A few years ago, I made the decision to return to school and found myself living on my own in Kentucky. Most of my life had to be financed with student loans and the small wage I made at my job. I had left a very good job to return to school, but paying for the COBRA plan was out of the question. I had done well in taxes the year before so Medicaid was out of the question. I have a pre-existing condition so buying a health insurance policy was not in my price range.

Another Crisis Pregnancy Center

During this time, I hadn’t gotten a period in about 4 months. I hadn’t been sexually active for at least 6 months. I knew I should start by getting a pregnancy test before assuming anything, so I stopped at what I assumed was a free health clinic. The sign out front read “A Women’s Choice: A Free Special Health Clinic” and advertised free and confidential pregnancy testing.

The clinic I walked in to was small, and had posters and propaganda for finding Christianity. This should have been my first clue. A majority of the healthcare in Kentucky is affiliated with the Catholic and Baptist faiths so having religious affiliation didn’t raise any concern. A volunteer greeted me, and told me about their free testing and ultrasound capabilities for diagnosing pregnancies. Why was I not to think this was a healthcare facility? I went to the bathroom with my test, given to me by either a volunteer or employee. No way to tell. 


It was negative.

Next I was waiting in what seemed like it was an exam room, sitting on a chair next to the ultrasound machine. I assumed a doctor or nurse would be there. Nope. A volunteer with brochures about salvation came in to counsel me about my negative test. I was confused and scared, and still without any explanation to why I was having medical issues.

The volunteer said, “You are just lucky all of your sinning hasn’t caught up with you yet. While you aren’t pregnant, how do you know you haven’t been infected with HIV, and have been infecting others? You have to walk away from how you have been living your life, hand yourself over to Jesus, and beg for forgiveness for what has lead you to us today”… My mind drifted off as she scolded me, and I began to worry about my health even more. She asked if I had any questions and I mentioned I have an auto immune disorder that could be the root of my health problem. The volunteer obviously wasn’t a healthcare professional, I was told about a place that was hiring locally that had great benefits. She reached for my hand and asked me to pray with her. Again, my mind drifted away and I found myself just looking at the floor, thinking about the physical pain I was in.

The Crisis Pregnancy Center


Many people see no harm in the Crisis Pregnancy Center. However, I can’t be the only person who has confused one of the Crisis Pregnancy Centers as healthcare. Emergency mental health centers are often called “Crisis Centers”. If they were called an adoption recruitment center, or a chapel then I would have no reason to be complaining that I had showed up seeking medical assistance.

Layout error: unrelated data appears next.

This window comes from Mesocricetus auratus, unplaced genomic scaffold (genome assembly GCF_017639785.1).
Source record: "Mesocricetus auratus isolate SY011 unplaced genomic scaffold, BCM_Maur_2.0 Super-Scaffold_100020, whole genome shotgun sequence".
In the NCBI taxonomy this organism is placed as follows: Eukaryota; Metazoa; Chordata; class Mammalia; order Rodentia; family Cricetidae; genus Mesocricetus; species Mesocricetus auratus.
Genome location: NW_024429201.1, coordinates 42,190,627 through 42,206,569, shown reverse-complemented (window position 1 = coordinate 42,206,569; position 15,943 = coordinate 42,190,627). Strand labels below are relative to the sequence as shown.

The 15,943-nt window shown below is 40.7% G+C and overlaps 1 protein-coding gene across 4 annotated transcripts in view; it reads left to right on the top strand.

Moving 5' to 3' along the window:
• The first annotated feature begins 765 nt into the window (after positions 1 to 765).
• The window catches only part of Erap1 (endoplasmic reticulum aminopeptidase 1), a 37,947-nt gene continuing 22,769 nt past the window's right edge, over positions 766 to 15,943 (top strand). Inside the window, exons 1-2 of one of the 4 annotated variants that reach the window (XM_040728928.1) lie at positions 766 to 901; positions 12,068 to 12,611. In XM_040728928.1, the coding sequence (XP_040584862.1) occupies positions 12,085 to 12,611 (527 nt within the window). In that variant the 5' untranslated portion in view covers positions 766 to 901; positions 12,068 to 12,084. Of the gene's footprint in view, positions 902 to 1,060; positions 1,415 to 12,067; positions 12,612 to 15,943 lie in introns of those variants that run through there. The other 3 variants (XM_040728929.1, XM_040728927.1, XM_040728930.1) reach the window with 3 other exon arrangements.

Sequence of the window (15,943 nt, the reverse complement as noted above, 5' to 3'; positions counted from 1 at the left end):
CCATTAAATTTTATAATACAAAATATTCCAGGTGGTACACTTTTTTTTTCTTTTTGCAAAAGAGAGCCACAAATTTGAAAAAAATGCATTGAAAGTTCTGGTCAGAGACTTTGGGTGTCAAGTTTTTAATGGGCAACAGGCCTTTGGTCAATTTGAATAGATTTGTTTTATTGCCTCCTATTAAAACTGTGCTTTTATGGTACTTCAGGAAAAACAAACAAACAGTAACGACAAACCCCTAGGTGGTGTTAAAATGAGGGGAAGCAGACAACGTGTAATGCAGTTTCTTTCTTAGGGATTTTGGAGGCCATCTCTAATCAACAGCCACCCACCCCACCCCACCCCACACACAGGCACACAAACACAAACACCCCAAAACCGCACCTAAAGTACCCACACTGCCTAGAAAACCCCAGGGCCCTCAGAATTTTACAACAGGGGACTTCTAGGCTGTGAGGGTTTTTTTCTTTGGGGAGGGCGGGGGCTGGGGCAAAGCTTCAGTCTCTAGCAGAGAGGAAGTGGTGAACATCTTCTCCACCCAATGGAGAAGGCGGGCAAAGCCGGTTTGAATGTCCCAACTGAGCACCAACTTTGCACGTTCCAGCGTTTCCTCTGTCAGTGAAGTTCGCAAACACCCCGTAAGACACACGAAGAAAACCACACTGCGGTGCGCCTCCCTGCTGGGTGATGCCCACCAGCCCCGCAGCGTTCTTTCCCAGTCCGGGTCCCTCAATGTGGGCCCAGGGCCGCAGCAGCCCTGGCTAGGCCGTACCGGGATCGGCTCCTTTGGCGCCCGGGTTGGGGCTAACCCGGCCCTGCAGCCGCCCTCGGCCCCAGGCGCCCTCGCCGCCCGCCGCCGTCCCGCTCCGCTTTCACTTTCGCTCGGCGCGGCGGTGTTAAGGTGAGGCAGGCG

To promote itself as a medical resource is just irresponsible. The poor who have little access to quality healthcare are the most likely to have this confusion. Any number of medical emergencies could present themselves as a women being confused she is pregnant. How would they diagnose a situation requiring immediate care from a doctor such as an ectopic or high risk pregnancy? Substituting the care of doctors, nurses or midwives for religious guidance does nothing to serve the community. 
In my case, I ended up in the ER a few weeks later. I had a week long hospital stay for my auto immune disease. I can’t help to think this situation could have been much easier for me if only I had found actual healthcare, not a religious organization posing as a clinic.

Cynthia Di Angelo has been battling Crohn’s disease for over 20 years. A native New Yorker, but somehow wound up living in Kentuckybefore ending up in Philadelphia. She has a three year old daughter and is an adult adoptee.

How I Became A Feminist by Damien Berard

A bumper sticker.
I haven’t really been into helping support abortion rights until about six months ago, when I met a girl. One of the first times we hung out she asked, “Are you pro choice or pro life?”

At that time I didn’t exactly know what the terms stood for or meant, plus, here I was, trying to impress her. So she explained, “ProLife basically says that if you get pregnant, you must carry the pregnancy to term. ProChoice on the other-hand, recognizes that sometimes an abortion is necessary, and supports whatever decision the pregnant woman makes.”

Okay, so with that context and still trying to say the right thing, I answered, “I am not really for abortion unless it’s a rape or incest case.” She didn’t care for that answer and the topic was quickly changed. Every time we hung out she would tell me more and more about the ProLife movement and what they were doing to try to stop the right to have an abortion.